What we’re left with is a system, where the validators know that there is no double-spending going on due to the commitments that are made, but the spender is only required to prove that some commitment has been revealed without revealing which one, meaning that there is no way to link an amount of spent coins to the transaction in which they were spent. This puts Zcash at an advantage when compared with other anonymous cryptocurrencies that mix a limited number of transactions between themselves, and thus are easier to track.
Bitcoin uses SHA256 as a Proof of Work algorithm, and the development of Application-specific integrated circuit miners for that algorithm has led the mining difficulty to increase exponential putting Bitcoin mining in the hands of a few large operations. ZCash will use a new asymmetric memory-hard algorithm that makes ASIC development unfeasible, Equihash. This is extremely important to ensure that mining does not become centralized as it has become with Bitcoin, but it also has a downside, as it makes Zcash the perfect candidate for botnet mining since it’s an untraceable cryptocurrency with a CPU friendly algorithm.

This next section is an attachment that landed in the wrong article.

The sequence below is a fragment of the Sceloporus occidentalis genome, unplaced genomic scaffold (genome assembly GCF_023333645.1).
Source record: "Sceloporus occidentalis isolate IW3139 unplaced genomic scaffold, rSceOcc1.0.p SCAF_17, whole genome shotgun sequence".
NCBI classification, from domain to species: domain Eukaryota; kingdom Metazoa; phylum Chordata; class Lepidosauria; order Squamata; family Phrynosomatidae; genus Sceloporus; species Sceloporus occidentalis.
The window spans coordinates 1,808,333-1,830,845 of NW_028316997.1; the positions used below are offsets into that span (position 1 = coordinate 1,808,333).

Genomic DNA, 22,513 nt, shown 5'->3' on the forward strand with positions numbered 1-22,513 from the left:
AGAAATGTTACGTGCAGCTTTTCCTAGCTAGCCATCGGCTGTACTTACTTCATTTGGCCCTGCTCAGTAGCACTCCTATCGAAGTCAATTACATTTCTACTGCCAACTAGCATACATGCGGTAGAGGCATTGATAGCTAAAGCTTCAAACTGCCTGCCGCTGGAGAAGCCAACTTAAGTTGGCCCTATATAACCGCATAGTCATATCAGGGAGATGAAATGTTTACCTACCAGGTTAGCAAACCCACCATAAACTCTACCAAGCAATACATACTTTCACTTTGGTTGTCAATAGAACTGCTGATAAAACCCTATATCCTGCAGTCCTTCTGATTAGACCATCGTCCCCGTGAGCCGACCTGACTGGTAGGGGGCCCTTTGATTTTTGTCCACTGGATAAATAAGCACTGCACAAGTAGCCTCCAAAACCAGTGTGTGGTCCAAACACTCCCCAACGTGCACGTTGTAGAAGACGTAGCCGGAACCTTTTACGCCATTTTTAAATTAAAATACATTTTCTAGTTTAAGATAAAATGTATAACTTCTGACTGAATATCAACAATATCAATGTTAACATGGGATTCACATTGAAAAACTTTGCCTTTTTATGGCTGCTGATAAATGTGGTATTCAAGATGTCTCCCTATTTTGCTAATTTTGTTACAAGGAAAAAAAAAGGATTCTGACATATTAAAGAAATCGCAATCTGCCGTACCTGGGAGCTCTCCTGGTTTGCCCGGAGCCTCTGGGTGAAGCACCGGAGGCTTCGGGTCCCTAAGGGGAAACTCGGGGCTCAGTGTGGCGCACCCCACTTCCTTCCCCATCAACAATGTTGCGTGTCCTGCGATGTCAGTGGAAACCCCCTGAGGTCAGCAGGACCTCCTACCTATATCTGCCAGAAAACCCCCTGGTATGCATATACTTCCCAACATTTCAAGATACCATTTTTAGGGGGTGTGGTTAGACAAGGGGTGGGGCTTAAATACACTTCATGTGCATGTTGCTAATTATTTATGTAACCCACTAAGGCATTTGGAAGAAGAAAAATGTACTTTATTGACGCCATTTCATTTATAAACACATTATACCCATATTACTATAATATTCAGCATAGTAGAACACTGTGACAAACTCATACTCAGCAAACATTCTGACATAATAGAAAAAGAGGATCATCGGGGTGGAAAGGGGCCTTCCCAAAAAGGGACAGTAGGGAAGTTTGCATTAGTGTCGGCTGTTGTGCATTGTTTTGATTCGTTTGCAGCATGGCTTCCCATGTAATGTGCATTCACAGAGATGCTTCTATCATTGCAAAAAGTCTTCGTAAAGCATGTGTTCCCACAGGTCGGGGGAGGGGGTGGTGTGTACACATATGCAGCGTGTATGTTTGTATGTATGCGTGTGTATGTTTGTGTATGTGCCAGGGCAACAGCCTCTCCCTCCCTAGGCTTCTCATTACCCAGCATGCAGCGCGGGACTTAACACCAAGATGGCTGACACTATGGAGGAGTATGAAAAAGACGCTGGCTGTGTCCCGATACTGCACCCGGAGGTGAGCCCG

Zcash will have no premine or Initial Coin Offering period, and will instead have a “Founder Reward”, which will be deducted from the block rewards mined for the first 4 years. 20% of the block rewards will be allocated to the Zcash team and its initial investors during this time, which will amount to 10% of the total zcash supply, 21 million ZEC.